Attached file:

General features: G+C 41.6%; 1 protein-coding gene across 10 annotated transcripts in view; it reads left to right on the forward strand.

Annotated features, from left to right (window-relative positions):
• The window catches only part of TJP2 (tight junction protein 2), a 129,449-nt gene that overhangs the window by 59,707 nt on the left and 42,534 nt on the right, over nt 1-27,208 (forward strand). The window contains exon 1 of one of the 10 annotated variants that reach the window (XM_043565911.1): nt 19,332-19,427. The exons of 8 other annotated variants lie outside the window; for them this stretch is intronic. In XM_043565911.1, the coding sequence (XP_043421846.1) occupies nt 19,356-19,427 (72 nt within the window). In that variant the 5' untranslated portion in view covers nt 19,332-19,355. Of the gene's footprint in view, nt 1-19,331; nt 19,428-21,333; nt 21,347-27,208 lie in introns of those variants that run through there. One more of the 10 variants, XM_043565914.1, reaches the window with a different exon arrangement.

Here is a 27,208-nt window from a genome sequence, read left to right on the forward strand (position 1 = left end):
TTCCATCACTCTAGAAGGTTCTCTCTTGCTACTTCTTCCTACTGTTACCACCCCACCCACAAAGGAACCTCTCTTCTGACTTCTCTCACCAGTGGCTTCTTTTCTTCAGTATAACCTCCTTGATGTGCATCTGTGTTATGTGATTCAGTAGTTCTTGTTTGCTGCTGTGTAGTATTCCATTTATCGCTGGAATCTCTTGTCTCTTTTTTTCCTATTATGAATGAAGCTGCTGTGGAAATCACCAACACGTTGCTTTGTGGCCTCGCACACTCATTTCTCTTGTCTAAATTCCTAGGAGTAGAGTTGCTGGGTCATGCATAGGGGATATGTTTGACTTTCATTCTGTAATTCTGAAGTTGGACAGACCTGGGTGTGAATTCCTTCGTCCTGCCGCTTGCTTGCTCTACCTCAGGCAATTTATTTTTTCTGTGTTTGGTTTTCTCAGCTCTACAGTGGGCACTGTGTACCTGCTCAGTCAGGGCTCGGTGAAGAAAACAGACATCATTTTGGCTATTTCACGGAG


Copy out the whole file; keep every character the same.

General features: G+C 41.6%; 1 protein-coding gene across 10 annotated transcripts in view; it reads left to right on the forward strand.

Annotated features, from left to right (window-relative positions):
• The window catches only part of TJP2 (tight junction protein 2), a 129,449-nt gene that overhangs the window by 59,707 nt on the left and 42,534 nt on the right, over nt 1-27,208 (forward strand). The window contains exon 1 of one of the 10 annotated variants that reach the window (XM_043565911.1): nt 19,332-19,427. The exons of 8 other annotated variants lie outside the window; for them this stretch is intronic. In XM_043565911.1, the coding sequence (XP_043421846.1) occupies nt 19,356-19,427 (72 nt within the window). In that variant the 5' untranslated portion in view covers nt 19,332-19,355. Of the gene's footprint in view, nt 1-19,331; nt 19,428-21,333; nt 21,347-27,208 lie in introns of those variants that run through there. One more of the 10 variants, XM_043565914.1, reaches the window with a different exon arrangement.

Here is a 27,208-nt window from a genome sequence, read left to right on the forward strand (position 1 = left end):
TTCCATCACTCTAGAAGGTTCTCTCTTGCTACTTCTTCCTACTGTTACCACCCCACCCACAAAGGAACCTCTCTTCTGACTTCTCTCACCAGTGGCTTCTTTTCTTCAGTATAACCTCCTTGATGTGCATCTGTGTTATGTGATTCAGTAGTTCTTGTTTGCTGCTGTGTAGTATTCCATTTATCGCTGGAATCTCTTGTCTCTTTTTTTCCTATTATGAATGAAGCTGCTGTGGAAATCACCAACACGTTGCTTTGTGGCCTCGCACACTCATTTCTCTTGTCTAAATTCCTAGGAGTAGAGTTGCTGGGTCATGCATAGGGGATATGTTTGACTTTCATTCTGTAATTCTGAAGTTGGACAGACCTGGGTGTGAATTCCTTCGTCCTGCCGCTTGCTTGCTCTACCTCAGGCAATTTATTTTTTCTGTGTTTGGTTTTCTCAGCTCTACAGTGGGCACTGTGTACCTGCTCAGTCAGGGCTCGGTGAAGAAAACAGACATCATTTTGGCTATTTCACGGAG